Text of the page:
On Tuesday we made a little side trip to another city, four hours from our house, for a little business. The plan was to stay one night and head back home on Wednesday. Well, it’s Friday morning and we’re still four hours from home, with our truck in the shop. They said maybe we’d get the truck back at the end of next week (we have to use plan B to get home before then).
Aren’t those little detours in life interesting? The great part about us being here is that we’ve been able to stay with a friend in a time when she can use encouragement. We’ve had time to work on the business we were hoping to get done. We’ve also had the opportunity to meet some great people — even some we can ask about orphanages.
In fact, the plan for today is to go visit the state run orphanage here for ages 0-12. Many of the children that come to us in the future will go through this center first. From everything the country’s own newspapers say, these state run institutions can be horrible places. When we heard about this one last night they said that the budget is so low that sometimes the kids would only get a few slices of fried banana for supper.
Sometimes detours, even in the midst of frustrating events, can be of great value.
For week #3 on the house we laid the foundation. This meant lots of hauling sand and rocks. The rocks were put into the foundation and the sand hand-mixed with cement and water.
Next we will put up blocks up to the level of the floor (marked by the boards). This will be filled in with rocks and dirt and later cement. We need to finish all this in two and a half more weeks of work, before our block-laying team visits to put up the walls.
I know you’ve all been waiting for this photo: Sarah using a shovel, mixing cement. I will admit to the fact that the work I did hardly made a dent. Jason is sure that if I’m out there everyday that my labor will begin to produce more — I’m sure he’s right.
This is the stream just past our current, borrowed house in Rio Viejo. I took the picture on the left in the early morning, when there is usually a layer of clouds in our valley. Anyways, notice how the stream is about 4″ deep and only a few feet wide.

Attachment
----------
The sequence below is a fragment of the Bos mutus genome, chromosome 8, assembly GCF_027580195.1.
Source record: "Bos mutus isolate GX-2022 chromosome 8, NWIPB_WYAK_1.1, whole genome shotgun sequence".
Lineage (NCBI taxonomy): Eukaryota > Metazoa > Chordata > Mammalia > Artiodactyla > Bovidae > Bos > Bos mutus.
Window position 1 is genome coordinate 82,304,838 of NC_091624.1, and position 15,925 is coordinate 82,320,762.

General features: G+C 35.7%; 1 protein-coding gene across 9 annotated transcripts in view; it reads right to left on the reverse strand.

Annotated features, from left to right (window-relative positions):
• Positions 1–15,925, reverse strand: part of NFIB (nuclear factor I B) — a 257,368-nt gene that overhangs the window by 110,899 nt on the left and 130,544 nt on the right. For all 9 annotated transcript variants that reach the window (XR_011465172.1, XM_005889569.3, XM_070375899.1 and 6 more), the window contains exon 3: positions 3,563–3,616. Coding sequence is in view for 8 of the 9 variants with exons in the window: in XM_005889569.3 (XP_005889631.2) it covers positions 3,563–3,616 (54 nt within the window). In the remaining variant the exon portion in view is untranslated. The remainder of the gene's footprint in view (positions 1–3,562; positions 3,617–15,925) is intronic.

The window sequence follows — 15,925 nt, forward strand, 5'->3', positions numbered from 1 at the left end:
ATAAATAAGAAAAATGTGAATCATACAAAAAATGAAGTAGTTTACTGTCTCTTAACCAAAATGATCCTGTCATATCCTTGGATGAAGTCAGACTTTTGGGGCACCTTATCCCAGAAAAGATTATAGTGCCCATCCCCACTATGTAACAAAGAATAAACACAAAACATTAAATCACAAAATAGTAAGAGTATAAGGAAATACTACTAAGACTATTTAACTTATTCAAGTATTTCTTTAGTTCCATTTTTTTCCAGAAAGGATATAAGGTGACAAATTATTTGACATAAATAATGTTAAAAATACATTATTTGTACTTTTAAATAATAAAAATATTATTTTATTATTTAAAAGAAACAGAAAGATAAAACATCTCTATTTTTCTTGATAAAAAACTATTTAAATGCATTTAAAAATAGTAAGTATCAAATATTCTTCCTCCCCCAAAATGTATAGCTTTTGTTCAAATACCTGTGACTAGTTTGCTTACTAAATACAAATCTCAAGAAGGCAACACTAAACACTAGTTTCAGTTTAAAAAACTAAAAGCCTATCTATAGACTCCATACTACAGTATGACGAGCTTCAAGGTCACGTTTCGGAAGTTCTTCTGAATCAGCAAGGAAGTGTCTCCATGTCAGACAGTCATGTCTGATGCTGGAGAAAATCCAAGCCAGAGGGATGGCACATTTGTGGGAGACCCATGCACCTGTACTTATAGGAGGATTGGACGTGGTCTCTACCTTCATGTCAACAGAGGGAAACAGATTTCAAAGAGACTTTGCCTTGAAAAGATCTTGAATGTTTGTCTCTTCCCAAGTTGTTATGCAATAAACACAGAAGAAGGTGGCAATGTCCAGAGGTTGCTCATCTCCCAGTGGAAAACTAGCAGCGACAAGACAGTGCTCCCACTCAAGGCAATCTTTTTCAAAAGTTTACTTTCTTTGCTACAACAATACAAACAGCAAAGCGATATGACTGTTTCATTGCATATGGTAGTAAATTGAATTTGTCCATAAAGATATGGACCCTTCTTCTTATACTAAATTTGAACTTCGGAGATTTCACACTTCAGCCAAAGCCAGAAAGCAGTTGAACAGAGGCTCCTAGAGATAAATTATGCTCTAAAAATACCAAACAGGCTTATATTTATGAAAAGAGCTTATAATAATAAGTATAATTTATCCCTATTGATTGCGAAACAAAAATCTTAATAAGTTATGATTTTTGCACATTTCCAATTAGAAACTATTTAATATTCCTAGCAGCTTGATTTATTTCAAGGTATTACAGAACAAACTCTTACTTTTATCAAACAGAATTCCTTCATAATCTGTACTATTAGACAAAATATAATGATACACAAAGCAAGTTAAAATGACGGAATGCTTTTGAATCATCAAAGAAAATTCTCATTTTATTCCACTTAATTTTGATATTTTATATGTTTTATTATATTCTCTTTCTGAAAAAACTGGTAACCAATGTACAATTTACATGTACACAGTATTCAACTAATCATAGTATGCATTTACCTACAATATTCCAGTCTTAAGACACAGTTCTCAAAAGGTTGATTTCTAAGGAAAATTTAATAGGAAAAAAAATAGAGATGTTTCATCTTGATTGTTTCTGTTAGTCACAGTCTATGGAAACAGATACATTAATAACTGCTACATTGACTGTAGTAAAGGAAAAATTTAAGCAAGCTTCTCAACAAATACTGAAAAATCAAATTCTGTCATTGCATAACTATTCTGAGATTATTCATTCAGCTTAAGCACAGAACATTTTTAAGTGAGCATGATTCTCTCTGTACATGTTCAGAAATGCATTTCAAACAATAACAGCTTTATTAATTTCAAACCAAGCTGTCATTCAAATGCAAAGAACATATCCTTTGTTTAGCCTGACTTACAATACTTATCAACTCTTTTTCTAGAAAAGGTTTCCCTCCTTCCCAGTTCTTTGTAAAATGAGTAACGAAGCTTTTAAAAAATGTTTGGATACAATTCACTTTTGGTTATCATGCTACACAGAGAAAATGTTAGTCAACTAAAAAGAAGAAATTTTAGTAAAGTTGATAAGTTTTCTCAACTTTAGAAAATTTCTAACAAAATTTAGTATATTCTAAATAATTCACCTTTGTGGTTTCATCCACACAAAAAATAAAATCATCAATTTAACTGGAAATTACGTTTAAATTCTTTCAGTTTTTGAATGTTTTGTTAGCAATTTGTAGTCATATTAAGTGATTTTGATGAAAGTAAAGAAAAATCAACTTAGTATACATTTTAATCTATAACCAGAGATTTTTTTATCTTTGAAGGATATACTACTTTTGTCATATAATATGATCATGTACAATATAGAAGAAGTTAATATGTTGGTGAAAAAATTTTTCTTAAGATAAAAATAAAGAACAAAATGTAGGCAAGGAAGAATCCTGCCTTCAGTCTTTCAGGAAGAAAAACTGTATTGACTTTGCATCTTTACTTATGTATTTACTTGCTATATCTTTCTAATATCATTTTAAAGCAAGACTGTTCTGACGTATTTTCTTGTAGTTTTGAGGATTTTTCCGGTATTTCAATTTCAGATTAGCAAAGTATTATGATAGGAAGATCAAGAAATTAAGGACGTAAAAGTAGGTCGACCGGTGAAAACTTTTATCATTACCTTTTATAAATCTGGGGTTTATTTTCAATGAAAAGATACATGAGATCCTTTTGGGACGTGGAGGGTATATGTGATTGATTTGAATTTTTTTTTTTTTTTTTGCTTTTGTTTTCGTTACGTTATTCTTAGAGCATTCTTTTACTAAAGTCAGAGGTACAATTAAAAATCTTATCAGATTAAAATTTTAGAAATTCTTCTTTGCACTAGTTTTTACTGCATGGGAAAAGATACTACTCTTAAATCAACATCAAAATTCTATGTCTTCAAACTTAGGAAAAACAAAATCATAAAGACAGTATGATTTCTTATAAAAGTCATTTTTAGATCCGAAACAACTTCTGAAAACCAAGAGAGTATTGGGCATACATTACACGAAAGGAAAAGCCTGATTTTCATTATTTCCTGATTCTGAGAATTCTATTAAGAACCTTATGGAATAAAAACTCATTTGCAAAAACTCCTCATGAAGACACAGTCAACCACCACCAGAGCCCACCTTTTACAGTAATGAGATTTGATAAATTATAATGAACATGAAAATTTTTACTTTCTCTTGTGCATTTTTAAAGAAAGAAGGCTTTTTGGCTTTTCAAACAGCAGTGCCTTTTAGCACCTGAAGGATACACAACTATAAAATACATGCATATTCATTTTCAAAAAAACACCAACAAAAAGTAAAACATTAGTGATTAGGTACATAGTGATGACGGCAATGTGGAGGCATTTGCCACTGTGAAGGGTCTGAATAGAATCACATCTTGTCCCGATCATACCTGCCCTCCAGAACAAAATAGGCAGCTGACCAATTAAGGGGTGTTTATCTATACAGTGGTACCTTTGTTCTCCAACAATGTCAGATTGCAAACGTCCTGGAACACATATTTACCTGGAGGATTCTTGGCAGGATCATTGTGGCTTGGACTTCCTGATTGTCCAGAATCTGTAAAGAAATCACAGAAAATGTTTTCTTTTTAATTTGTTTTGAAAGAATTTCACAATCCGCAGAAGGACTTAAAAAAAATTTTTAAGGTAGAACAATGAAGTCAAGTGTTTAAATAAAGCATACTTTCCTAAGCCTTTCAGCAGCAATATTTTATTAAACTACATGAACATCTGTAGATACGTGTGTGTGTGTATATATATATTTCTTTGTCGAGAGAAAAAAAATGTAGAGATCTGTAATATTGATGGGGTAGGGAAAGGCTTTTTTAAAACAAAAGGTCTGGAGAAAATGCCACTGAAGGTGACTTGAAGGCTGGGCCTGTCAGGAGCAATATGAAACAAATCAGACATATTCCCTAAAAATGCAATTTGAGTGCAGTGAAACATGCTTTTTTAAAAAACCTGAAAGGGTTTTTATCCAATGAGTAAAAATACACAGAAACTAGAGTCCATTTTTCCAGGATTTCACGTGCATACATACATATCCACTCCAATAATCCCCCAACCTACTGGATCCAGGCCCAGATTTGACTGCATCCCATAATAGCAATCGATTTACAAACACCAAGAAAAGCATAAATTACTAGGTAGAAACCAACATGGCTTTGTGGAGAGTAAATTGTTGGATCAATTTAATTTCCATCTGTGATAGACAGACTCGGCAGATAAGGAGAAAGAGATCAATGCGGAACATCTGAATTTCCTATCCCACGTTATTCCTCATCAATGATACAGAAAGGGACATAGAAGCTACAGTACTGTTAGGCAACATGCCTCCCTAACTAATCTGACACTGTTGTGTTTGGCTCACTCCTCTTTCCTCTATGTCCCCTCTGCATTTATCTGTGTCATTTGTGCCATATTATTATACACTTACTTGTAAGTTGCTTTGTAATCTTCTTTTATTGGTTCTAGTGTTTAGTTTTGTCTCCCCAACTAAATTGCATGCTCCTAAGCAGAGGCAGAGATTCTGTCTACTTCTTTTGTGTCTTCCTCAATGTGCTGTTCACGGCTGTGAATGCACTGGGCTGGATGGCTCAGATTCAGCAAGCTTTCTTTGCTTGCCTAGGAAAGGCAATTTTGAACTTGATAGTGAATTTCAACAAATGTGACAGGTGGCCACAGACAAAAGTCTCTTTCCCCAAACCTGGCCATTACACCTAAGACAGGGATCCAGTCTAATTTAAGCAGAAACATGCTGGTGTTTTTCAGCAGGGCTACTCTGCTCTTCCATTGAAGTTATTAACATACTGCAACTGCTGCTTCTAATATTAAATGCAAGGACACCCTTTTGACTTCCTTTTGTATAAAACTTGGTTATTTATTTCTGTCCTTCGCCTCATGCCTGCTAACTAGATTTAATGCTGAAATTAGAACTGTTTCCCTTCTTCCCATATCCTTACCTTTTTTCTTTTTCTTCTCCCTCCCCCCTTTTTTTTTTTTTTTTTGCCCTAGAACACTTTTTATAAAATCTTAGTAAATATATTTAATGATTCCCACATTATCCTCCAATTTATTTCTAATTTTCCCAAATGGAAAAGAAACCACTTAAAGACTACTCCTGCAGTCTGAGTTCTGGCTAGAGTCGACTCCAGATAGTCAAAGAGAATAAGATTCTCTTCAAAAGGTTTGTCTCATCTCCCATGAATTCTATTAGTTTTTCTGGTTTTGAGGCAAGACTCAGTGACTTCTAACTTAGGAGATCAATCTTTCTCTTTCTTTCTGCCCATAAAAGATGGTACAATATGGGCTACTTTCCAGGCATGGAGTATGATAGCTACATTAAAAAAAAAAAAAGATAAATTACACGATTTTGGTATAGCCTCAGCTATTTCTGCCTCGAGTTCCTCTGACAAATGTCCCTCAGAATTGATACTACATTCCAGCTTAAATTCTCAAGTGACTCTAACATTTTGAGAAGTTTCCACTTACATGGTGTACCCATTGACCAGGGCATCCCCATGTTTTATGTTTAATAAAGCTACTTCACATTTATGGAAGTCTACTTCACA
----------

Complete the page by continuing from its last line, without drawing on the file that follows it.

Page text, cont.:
Now you can see a photo on the right of our recent rainstorm, taken through one of our windows. The rain started pounding on the tin roof in the middle of the night, completely unexpected. When we woke up in the morning this is what the stream looked like. It covered the cement portions of the road by several feet and was a raging river that could roll over a truck.
The interesting thing is that we will be living on the other side of this stream soon. Our property is in Urraco, which is the last village on this road. Living up there we will have a few “rain days” every year where we just can’t go to the city.
These are a few of our mahogany seedlings. We have about 2,040 trees planted in bags in our little nursery. Soon they will be planted up one of the property’s mountainsides.
This is part of our long-term plan of self-sustainability. These trees only require maintenance their first three years. After that we let them grow about another twenty years. We can then cut them, sell them, leave an endowment for Give Hope 2 Kids, and then we’ll replant.
Even if we never cut them, we will increase the value of our property and help reforest this area where these valuable hardwoods are disappearing.
Mahogany here is a win-win. You can even plant a layer of bananas beneath them and a then a layer of coffee beneath the bananas, creating three valuable products all on one piece of land.
Soon we’re ordering and planting some teak seeds too.
This week we’re digging out the foundation under each wall and will soon be filling in the trenches with cement. We’re also working on our water system.
Basically our water system consists of pvc pipes that start in a stream high in the property and run down to the house. It starts with a 4″ pipe, goes to a 2″, and then a 1″ to give you water pressure. There wasn’t any water coming to the faucet due to the age of the current system — apparently it was leaking like a sieve.
Along with the usual work crew we also have two visitors from Virginia this week: Danny & Rachel Wood. We want to say a big thanks to them for visiting and for chipping in on the work.